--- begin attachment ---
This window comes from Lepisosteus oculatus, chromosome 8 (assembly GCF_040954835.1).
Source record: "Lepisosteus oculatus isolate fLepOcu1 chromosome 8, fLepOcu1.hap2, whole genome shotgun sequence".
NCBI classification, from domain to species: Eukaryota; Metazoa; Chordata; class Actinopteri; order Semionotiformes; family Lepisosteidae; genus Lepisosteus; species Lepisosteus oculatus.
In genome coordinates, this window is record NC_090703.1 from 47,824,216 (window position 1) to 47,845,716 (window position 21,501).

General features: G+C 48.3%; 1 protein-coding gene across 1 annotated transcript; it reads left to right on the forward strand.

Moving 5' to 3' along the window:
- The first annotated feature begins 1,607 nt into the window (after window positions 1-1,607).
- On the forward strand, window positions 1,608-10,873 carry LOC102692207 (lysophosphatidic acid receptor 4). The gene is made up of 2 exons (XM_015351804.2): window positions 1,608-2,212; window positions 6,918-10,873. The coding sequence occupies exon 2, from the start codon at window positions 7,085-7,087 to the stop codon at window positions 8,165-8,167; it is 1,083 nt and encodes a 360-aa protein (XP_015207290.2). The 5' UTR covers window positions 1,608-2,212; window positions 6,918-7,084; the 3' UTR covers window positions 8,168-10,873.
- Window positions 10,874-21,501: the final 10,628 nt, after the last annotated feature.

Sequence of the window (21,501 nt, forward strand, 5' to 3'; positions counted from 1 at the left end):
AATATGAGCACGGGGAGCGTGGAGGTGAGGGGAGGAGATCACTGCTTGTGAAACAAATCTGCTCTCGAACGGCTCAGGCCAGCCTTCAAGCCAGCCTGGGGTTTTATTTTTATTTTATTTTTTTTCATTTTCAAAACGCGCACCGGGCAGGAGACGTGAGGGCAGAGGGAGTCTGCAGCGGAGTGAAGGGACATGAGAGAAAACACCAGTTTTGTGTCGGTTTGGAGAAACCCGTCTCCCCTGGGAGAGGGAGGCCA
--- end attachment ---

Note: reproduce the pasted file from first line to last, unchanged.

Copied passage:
This window comes from Lepisosteus oculatus, chromosome 8 (assembly GCF_040954835.1).
Source record: "Lepisosteus oculatus isolate fLepOcu1 chromosome 8, fLepOcu1.hap2, whole genome shotgun sequence".
NCBI classification, from domain to species: Eukaryota; Metazoa; Chordata; class Actinopteri; order Semionotiformes; family Lepisosteidae; genus Lepisosteus; species Lepisosteus oculatus.
In genome coordinates, this window is record NC_090703.1 from 47,824,216 (window position 1) to 47,845,716 (window position 21,501).

General features: G+C 48.3%; 1 protein-coding gene across 1 annotated transcript; it reads left to right on the forward strand.

Moving 5' to 3' along the window:
- The first annotated feature begins 1,607 nt into the window (after window positions 1-1,607).
- On the forward strand, window positions 1,608-10,873 carry LOC102692207 (lysophosphatidic acid receptor 4). The gene is made up of 2 exons (XM_015351804.2): window positions 1,608-2,212; window positions 6,918-10,873. The coding sequence occupies exon 2, from the start codon at window positions 7,085-7,087 to the stop codon at window positions 8,165-8,167; it is 1,083 nt and encodes a 360-aa protein (XP_015207290.2). The 5' UTR covers window positions 1,608-2,212; window positions 6,918-7,084; the 3' UTR covers window positions 8,168-10,873.
- Window positions 10,874-21,501: the final 10,628 nt, after the last annotated feature.

Sequence of the window (21,501 nt, forward strand, 5' to 3'; positions counted from 1 at the left end):
AATATGAGCACGGGGAGCGTGGAGGTGAGGGGAGGAGATCACTGCTTGTGAAACAAATCTGCTCTCGAACGGCTCAGGCCAGCCTTCAAGCCAGCCTGGGGTTTTATTTTTATTTTATTTTTTTTCATTTTCAAAACGCGCACCGGGCAGGAGACGTGAGGGCAGAGGGAGTCTGCAGCGGAGTGAAGGGACATGAGAGAAAACACCAGTTTTGTGTCGGTTTGGAGAAACCCGTCTCCCCTGGGAGAGGGAGGCCA